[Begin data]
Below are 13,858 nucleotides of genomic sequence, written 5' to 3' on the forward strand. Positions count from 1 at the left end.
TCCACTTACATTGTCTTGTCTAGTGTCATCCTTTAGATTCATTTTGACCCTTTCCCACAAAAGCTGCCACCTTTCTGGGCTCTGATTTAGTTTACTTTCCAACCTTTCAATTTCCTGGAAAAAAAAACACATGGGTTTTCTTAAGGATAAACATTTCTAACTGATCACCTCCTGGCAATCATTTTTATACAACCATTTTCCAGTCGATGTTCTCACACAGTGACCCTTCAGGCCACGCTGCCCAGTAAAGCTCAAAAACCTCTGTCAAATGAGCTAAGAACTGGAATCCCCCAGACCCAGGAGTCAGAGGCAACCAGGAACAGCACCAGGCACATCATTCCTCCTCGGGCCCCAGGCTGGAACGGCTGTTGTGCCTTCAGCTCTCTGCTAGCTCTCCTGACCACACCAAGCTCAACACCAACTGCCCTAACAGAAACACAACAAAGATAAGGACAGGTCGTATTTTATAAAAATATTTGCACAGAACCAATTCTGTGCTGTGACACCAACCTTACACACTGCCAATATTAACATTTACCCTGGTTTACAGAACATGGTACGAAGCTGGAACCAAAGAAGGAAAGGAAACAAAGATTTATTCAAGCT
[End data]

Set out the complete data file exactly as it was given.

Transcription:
Below are 13,858 nucleotides of genomic sequence, written 5' to 3' on the forward strand. Positions count from 1 at the left end.
TCCACTTACATTGTCTTGTCTAGTGTCATCCTTTAGATTCATTTTGACCCTTTCCCACAAAAGCTGCCACCTTTCTGGGCTCTGATTTAGTTTACTTTCCAACCTTTCAATTTCCTGGAAAAAAAAACACATGGGTTTTCTTAAGGATAAACATTTCTAACTGATCACCTCCTGGCAATCATTTTTATACAACCATTTTCCAGTCGATGTTCTCACACAGTGACCCTTCAGGCCACGCTGCCCAGTAAAGCTCAAAAACCTCTGTCAAATGAGCTAAGAACTGGAATCCCCCAGACCCAGGAGTCAGAGGCAACCAGGAACAGCACCAGGCACATCATTCCTCCTCGGGCCCCAGGCTGGAACGGCTGTTGTGCCTTCAGCTCTCTGCTAGCTCTCCTGACCACACCAAGCTCAACACCAACTGCCCTAACAGAAACACAACAAAGATAAGGACAGGTCGTATTTTATAAAAATATTTGCACAGAACCAATTCTGTGCTGTGACACCAACCTTACACACTGCCAATATTAACATTTACCCTGGTTTACAGAACATGGTACGAAGCTGGAACCAAAGAAGGAAAGGAAACAAAGATTTATTCAAGCT